If you own a manufacturing company, one of the most important questions to ask is: “How much is my manufacturing company worth?”
Answering this question is the first step in the process of planning to sell your business.
In this article, we’ll teach you the most common valuation method for manufacturing companies to help you arrive at a ballpark estimate for the sale of your business.
However, please understand this does not replace getting your business valued by trained professionals who use several methods to arrive at the most probable sales price.
Now, let’s dive into the valuation process you should follow when valuing a manufacturing business and debunk some common myths along the way.
The Most Common Valuation Technique for the Manufacturing Industry
When valuing a manufacturing company making $1M-$25M in revenue, you will generally use the following methods:
- The Multiple of Earnings
- Discounted Cash Flow
- Buyer Test
For the scope of this article, we'll use the most widely-used method for valuation: The Multiple of Earnings method.
Here are a few terms you need to know before you proceed:
- Earnings - The profit you receive from the business as the owner.
- Add-backs - Discretionary expenses. Expenses the new buyer would not have, or large one-time expenses that you “add back” to your net profit.
- Adjusted EBITDA - A calculation of your earnings that you can use to value your business.
- Multiple - The multiple we’ll apply to your Adjusted EBITDA - this is a measure of how valuable your business is with its level of risk.
- Business value - Your business’ sales price.
To break it down further, I’ll explain how to calculate your earnings as Earnings Before Interest, Taxes, Depreciation, and Amortization (EBITDA) below.
The Multiple of Earnings Method for a Manufacturing Business
This method starts with the following equation:
Adjusted EBITDA (earnings) x Industry Multiple = Business Value
In this example, we’re using adjusted EBITDA, because the example company has earnings greater than $1M and will likely be purchased by a strategic or private equity buyer.
Adjusted EBITDA represents the sum of all financial benefits an owner receives from the business minus the cost to hire an employee to replace any owner responsibilities.
To calculate Adjusted EBITDA, you will need to remove certain expenses from your income statement or tax return.
Add-Backs Explained When Calculating Adjusted EBITDA
To determine Adjusted EBITDA, we start with the net income from your most recent year or the past 12 months, as shown by your income statement or tax return. Then, we “add back” some expenses to the net income.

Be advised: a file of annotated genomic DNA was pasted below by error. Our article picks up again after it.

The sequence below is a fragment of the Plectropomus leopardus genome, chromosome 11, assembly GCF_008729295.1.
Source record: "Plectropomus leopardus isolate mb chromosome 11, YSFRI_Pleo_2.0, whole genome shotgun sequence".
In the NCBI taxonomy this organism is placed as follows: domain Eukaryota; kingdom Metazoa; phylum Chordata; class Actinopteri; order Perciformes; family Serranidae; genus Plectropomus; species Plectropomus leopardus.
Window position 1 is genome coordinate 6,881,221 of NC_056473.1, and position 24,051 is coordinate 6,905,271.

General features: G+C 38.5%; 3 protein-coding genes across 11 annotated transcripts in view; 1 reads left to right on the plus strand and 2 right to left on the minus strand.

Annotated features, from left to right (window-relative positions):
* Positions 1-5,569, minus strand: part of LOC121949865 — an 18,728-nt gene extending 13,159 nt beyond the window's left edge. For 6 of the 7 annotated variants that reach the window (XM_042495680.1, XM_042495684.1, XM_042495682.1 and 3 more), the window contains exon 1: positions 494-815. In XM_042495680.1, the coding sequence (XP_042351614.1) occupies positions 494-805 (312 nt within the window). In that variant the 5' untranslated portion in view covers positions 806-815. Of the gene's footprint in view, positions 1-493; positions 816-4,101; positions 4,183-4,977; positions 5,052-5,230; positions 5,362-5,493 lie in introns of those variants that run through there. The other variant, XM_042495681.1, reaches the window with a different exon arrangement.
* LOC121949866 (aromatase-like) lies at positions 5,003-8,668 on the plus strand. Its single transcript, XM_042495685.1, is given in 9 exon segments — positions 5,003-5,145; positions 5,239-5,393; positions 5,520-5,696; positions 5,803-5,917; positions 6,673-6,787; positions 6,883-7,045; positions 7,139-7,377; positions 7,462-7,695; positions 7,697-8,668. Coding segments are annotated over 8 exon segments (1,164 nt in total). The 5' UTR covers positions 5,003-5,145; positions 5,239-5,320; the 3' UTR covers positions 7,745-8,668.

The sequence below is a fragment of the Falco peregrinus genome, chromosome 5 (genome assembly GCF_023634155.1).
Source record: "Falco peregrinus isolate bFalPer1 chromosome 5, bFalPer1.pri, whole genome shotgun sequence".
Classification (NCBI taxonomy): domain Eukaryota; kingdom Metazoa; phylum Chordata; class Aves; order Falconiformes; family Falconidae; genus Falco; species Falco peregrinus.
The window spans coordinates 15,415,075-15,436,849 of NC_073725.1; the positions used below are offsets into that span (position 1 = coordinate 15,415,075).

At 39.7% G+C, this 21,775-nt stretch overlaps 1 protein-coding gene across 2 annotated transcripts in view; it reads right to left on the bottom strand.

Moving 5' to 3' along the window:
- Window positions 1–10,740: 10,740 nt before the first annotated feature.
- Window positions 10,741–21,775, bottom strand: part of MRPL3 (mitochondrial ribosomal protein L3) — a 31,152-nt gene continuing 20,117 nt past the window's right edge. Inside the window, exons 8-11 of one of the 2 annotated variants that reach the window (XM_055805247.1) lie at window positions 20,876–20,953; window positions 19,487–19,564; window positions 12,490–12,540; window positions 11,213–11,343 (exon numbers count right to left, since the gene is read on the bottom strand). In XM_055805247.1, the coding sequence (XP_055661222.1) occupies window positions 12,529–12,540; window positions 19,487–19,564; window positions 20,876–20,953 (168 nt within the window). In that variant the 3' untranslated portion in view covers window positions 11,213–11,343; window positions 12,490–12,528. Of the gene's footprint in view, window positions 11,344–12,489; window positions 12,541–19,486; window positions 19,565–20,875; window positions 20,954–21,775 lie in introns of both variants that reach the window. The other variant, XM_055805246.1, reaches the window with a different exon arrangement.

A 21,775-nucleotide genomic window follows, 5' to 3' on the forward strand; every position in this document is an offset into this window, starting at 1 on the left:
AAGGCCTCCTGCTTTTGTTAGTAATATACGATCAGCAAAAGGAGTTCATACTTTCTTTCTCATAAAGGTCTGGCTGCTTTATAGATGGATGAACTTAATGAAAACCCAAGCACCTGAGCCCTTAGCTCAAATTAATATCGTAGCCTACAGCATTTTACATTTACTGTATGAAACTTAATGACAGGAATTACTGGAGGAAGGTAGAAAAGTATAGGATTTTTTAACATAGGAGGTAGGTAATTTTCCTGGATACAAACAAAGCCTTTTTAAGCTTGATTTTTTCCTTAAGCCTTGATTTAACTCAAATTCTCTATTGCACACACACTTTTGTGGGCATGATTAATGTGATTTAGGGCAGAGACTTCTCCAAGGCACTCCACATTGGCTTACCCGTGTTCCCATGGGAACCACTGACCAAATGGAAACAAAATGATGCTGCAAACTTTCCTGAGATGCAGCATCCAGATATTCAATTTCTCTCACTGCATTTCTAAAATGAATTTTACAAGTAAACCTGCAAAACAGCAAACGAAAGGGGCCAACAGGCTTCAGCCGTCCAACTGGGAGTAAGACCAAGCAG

The most common add-backs are:
- Officer’s salary minus the cost of a business manager
- Company’s share of owner’s payroll tax
- Officer’s health insurance
- Officer’s 401k contributions
Other discretionary or situational add-backs include charitable contributions, leased personal vehicles, or large one-time expenses, such as one-time equipment purchases or legal settlements.
MIDSTREET TIPIf you aren't active in the day-to-day operations of the business, you don't need to adjust for an employee to replace your responsibilities. Instead, you'll simply add back your entire officer's salary if you're taking one.
To see how this calculation works, let’s do an example.
Valuation Example: Custom Plastic Manufacturing
Custom Plastic Manufacturing has asked us to perform a business valuation. The company has one owner, who works full time in the business and takes a salary of $120,000.
Last year, the business:
- Donated $5,000 to help build a house for Habitat for Humanity
- Contributed approximately $10,000 towards the owner’s health insurance
- Leased the owner’s personal vehicles through the business for $9,000
MIDSTREET TIPIf there is more than one owner in your company who receives a salary and works in the business, you must add back both salaries and then expense the cost to hire an employee (or two) to replace one of the owner's responsibilities.
Here is an example of Custom Plastic Manufacturing’s income statement with the add-backs noted:
Personal Expenses Added Back:
A – Officer’s Salary added back
The owner's salary is adjusted from $120,000 to $90,000 to represent reducing their salary to be market rate.
B – Company’s share of officer’s payroll taxes added back
Because the owner's salary was higher than market rate, payroll taxes were higher than necessary.
C – Depreciation
The full amount of $85,000 for depreciation is added because this is a non-cash expense. See the note on capital expenditures below for more detail.
D – Charitable Contributions
Charitable contributions weren’t tied to an increase in revenue; therefore, the full amount of $5,000 is added back.
E – Amortization
The full amount of $15,000 for amortization is added back because the buyer will have their own amortization schedule.